Press Release

Vega is cleared for its December 2 liftoff with LISA Pathfinder

By SpaceRef Editor
November 30, 2015
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November 30, 2015 – Vega Flight VV06

Following today’s launch readiness review at the Spaceport in French Guiana, Arianespace’s lightweight Vega has been given the go-ahead for its mission Wednesday to orbit the European Space Agency’s pioneering LISA Pathfinder technology demonstrator.

This regular step in Arianespace’s pre-launch preparations confirmed that the Vega launcher and its LISA Pathfinder payload are ready for flight, along with the Spaceport’s infrastructure, and the downrange tracking station network.

As Arianespace’s 11th total mission so far this year across its complete family of Vega, Ariane 5 and Soyuz vehicles, Wednesday’s early-morning launch – designated Vega Flight VV06 in the company’s numbering system – will lift off at exactly 1:15 a.m. local time in French Guiana.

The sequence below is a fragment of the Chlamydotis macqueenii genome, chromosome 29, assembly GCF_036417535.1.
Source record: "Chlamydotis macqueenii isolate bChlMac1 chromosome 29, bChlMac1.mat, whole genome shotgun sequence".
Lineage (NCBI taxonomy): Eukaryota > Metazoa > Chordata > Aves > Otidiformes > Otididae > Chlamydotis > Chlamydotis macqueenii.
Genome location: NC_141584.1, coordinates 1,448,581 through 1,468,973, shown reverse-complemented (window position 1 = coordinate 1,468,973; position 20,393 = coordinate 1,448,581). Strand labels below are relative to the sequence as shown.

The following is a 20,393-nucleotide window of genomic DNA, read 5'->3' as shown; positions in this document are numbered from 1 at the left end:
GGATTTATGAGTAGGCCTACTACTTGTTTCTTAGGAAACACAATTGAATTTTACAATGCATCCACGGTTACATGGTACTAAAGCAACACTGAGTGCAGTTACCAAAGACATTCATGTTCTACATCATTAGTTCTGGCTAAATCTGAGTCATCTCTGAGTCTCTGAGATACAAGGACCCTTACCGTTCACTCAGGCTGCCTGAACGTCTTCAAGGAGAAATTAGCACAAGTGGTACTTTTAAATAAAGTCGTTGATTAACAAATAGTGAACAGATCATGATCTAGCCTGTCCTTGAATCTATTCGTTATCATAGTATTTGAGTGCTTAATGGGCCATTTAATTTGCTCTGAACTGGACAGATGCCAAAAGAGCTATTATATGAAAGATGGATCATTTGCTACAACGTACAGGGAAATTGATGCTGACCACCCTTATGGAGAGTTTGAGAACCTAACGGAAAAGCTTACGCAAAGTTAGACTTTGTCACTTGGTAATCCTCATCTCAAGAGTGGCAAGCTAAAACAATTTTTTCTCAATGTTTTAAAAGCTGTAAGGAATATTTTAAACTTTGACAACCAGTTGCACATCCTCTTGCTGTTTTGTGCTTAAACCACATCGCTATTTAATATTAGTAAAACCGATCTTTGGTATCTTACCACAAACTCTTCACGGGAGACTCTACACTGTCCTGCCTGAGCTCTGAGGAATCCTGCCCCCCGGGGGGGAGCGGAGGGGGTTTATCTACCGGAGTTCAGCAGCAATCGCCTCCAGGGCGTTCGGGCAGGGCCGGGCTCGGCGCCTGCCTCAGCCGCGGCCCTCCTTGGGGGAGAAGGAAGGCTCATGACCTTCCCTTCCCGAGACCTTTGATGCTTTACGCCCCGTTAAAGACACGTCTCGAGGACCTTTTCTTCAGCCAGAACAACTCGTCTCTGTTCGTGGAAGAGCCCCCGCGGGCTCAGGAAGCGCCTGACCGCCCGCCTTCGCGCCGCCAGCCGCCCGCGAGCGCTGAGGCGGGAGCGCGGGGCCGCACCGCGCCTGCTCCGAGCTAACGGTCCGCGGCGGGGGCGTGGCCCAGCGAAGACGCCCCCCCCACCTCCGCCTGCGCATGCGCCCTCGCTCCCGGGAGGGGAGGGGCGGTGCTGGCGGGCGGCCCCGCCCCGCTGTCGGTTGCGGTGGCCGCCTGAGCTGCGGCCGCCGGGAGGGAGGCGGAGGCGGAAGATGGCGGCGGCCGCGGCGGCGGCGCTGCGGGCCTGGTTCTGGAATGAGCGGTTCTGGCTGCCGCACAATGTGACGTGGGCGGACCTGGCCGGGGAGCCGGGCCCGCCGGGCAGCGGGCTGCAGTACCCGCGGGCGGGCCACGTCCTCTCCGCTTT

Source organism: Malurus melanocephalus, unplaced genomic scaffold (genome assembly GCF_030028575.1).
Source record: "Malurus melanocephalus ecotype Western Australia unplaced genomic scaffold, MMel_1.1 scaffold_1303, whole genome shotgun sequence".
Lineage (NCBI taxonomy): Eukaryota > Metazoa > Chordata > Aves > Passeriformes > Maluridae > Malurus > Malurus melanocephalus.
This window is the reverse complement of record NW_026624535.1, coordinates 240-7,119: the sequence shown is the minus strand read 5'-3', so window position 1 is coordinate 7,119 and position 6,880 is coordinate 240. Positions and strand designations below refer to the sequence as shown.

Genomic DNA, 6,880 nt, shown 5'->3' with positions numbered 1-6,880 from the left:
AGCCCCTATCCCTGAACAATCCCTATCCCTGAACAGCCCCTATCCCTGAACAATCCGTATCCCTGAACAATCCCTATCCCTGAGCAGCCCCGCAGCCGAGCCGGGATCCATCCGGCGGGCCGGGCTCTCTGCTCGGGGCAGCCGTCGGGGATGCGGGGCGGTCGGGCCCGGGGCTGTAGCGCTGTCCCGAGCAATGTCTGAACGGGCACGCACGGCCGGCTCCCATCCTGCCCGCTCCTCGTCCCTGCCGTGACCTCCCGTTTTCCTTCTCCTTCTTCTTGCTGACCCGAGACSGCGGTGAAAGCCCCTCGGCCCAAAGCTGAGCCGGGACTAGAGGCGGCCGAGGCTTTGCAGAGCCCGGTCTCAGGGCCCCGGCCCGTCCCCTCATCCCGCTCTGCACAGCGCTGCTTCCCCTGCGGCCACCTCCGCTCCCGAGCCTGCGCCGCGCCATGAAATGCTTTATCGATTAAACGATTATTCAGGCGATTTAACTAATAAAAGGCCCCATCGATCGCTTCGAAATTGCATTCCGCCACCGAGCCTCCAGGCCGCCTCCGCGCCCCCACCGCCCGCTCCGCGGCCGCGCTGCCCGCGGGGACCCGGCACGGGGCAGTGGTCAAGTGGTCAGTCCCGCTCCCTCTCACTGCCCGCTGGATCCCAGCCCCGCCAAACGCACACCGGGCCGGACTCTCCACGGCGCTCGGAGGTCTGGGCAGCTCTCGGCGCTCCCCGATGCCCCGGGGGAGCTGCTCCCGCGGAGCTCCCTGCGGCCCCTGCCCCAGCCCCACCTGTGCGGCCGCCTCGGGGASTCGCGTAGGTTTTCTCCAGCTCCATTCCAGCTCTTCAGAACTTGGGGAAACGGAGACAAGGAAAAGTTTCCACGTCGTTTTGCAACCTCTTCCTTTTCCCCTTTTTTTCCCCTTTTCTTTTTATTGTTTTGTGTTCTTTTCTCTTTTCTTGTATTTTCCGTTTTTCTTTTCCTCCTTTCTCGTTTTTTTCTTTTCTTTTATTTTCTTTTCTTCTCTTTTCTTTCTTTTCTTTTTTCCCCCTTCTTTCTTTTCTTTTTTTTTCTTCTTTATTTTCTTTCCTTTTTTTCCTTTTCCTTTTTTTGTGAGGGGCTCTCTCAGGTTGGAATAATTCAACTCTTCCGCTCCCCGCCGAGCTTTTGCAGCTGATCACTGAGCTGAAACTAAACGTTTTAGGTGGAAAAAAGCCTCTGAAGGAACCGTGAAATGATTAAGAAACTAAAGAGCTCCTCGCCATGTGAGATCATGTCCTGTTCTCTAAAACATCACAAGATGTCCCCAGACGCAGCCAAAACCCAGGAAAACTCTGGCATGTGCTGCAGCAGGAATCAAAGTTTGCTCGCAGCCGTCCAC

Following liftoff from the Spaceport’s SLV complex, the powered phase of Vega’s first three stages will last six and a half minutes, before separation of the upper composite with the AVUM (Attitude & Vernier Upper Module) stage, payload adapter and LISA Pathfinder.

Approximately one minute later, the AVUM will ignite for its first burn – lasting almost nine minutes – which is to be followed by a ballistic phase of about 85 minutes. Finally, the AVUM will perform a second powered phase of some one and a half minutes, in advance of LISA Pathfinder’s deployment into an elliptical low-Earth parking orbit to complete the one-hour, 45-minute mission.

LISA Pathfinder is a technology demonstrator developed in a European Space Agency program and built by prime contractor Airbus Defence and Space. After being orbited by Vega, this space probe will utilize its own propulsion module to reach an operational orbit around the first Sun-Earth Lagrange point (L1), from where it will study the ripples in space-time predicted by Albert Einstein’s General Theory of Relativity.

Flight VV06 will be Vega’s sixth overall mission since it entered service in 2012, and the lightweight vehicle’s third launch this year.

SpaceRef staff editor.